Old-school lover: Jonathan Richman plays the Vets Hall Friday with his old drummer Tommy Larkins.
The Joy Boy
Jonathan Richman keeps the post-punk rock & roll party going as he and Modern Lovers drummer Tommy Larkins head to Santa Cruz's Vets Hall.
By Alex Gilrane
Sometimes a simple lyric and a simple melody can add up to rock & roll magic. Jonathan Richman knows this. In 1972, a time when pop music was starting to become pretentious and bloviated, he wrote a perfect rock & roll song.
Roadrunner roadrunner!/ Runnin' faster miles an hour. / Gonna drive past the Stop 'n' Shop,/ With my radio on. (Radio on!)/ I'm in love with the modern world! (Radio on!)/ I'm in love with the modern girls! (Radio on!)/ I'm in love wth Massachusetts! (Radio on!)/ I've got my radio on.
On the page it ain't much. On the radio, it'll make you glad to be alive.Jonathan Richman also knows that a really weird idea can sound like pure genius when it's set to the right tune. And so we have "I Was Dancing In a Lesbian Bar" (In the first bar, things were ... alright; but in this bar, things were ... Friday night!), and we have "Pablo Picasso" (Well he was only five foot three, but girls could not resist his stare. Pablo Picasso never got called an asshole.). On the page, maybe just weird. At a show, definitely hilarious fun.Richman fell in love with rock & roll as a teenager, so he moved to New York in 1969 to hang out with the Velvet Underground for a while, and then returned to Boston to start his own band, the Modern Lovers. All of these songs are from the first Modern Lovers album, released in 1976. It was a great time for rock & roll. On the one hand, with bands like the Clash, the music had become more genuinely serious. On the other hand, from the Ramones forward, the music had regained its subversive sense of humor.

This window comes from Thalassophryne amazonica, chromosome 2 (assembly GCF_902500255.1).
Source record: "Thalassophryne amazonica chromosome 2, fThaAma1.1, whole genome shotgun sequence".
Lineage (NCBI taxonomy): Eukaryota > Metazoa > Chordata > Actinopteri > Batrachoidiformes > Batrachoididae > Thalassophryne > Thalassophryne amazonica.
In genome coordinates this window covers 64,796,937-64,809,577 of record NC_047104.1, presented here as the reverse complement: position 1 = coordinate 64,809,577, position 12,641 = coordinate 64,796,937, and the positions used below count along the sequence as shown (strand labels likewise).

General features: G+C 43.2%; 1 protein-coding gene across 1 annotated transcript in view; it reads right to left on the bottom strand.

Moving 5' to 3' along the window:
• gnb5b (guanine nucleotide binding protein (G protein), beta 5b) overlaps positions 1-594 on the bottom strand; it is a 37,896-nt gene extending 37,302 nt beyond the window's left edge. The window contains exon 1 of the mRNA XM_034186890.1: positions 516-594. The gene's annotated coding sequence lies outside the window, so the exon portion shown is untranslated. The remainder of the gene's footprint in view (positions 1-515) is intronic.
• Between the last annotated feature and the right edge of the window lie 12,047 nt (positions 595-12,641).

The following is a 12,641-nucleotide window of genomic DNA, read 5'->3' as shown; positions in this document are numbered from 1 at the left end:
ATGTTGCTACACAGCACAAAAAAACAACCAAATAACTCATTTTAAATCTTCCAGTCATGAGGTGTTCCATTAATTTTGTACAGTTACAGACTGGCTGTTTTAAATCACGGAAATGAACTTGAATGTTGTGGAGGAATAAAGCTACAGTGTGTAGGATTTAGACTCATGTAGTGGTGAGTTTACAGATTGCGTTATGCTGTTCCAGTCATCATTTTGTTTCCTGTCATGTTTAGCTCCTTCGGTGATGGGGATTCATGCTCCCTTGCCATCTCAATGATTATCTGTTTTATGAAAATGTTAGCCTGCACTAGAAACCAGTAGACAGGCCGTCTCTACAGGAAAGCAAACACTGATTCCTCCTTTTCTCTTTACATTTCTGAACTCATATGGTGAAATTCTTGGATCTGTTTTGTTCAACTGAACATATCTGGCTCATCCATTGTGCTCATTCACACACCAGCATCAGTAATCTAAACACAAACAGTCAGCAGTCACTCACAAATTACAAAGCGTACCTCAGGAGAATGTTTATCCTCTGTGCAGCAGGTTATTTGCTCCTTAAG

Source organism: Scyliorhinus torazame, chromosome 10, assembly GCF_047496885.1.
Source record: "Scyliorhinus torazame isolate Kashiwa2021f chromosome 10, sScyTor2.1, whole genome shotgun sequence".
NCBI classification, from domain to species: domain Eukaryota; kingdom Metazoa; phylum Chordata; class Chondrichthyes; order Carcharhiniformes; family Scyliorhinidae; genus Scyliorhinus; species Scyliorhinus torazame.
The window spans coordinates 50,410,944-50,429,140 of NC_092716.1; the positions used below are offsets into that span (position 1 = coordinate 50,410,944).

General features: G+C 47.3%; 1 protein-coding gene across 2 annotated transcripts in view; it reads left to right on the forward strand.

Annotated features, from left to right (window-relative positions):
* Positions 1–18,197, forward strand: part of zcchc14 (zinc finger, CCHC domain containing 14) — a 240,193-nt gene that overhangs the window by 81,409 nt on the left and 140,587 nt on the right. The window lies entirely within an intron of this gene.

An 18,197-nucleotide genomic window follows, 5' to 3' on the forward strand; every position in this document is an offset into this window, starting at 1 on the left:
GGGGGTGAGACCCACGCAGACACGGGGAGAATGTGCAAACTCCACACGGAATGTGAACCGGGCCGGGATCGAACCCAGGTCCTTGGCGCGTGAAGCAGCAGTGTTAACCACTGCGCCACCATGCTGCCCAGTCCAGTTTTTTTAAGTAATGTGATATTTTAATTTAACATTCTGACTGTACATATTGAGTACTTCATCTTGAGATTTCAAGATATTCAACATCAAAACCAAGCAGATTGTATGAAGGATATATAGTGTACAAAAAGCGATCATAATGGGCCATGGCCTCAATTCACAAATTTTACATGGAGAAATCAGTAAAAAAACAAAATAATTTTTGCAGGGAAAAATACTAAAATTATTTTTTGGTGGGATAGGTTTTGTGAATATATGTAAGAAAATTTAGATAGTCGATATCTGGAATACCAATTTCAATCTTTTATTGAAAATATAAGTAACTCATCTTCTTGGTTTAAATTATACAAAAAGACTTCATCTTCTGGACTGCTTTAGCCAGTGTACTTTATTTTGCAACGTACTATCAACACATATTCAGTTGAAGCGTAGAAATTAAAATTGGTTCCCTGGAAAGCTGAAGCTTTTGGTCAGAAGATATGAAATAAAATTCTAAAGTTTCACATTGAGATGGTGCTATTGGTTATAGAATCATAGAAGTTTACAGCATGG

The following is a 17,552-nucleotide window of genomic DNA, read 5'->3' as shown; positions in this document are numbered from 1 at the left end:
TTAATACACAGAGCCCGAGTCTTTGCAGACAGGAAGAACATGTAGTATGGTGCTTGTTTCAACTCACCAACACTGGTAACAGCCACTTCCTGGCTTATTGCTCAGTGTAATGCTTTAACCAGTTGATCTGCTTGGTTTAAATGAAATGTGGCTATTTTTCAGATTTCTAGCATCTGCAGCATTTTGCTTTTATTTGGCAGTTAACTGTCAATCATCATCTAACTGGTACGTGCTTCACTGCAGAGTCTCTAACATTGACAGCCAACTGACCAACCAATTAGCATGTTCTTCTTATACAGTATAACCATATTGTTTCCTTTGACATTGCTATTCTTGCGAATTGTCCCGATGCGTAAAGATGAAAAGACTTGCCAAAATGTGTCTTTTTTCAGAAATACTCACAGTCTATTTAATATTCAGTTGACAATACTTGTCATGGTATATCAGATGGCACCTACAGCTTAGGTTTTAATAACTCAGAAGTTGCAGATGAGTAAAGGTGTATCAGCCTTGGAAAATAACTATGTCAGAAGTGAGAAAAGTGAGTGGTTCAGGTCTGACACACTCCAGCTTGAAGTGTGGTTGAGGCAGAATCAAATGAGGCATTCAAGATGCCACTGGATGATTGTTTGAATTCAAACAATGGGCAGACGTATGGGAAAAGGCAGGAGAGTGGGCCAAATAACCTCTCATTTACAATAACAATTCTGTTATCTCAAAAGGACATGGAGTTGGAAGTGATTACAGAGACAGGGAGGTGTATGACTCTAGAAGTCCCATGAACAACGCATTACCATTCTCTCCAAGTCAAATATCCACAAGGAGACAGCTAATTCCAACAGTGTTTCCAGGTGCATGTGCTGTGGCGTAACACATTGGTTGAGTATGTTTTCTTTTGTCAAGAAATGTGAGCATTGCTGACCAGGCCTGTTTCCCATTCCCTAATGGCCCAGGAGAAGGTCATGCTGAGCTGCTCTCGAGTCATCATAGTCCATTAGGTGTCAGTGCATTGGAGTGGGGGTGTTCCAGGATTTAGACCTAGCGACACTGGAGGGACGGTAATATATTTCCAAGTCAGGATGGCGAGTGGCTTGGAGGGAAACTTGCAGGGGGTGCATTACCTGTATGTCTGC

The Modern Lovers was a blast, and a pretty big hit on the East Coast—"Roadrunner" was one of the first post-punk songs to get regular airplay. Before the record was even released, keyboardist Jerry Harrison left to join Talking Heads and drummer David Robinson left to join the Cars.
In the 30 years since, Jonathan Richman has put out a dozen or so albums containing scores of songs that range from the brilliantly quirky to the simply beautiful. Stylistically, they're all over the map, from country rock to Spanish faux-folk, but all contain the paradoxical combination of childlike sincerity and smartass irony that is Richman's unique oeuvre.
Throughout, he has maintained a devoted cult following, which happens to include the filmmaking Farrely Brothers, who cast him, along with drummer Tommy Larkins, in There's Something About Mary as a kind of two-man Greek chorus. That's the lineup that will appear at the Vets Hall in a show that is certain to be memorable. At a Catalyst show a few years back, a small but happy audience got a taste of the Richman magic when Richman, apparently overcome with joy, put down his guitar and simply went wild. It was something else.
JONATHAN RICHMAN Friday, Dec. 7, at 8pm at the Vets Hall, 846 Front St., Santa Cruz. Tickets are $15 adv/$18 door. (831.454.0478)
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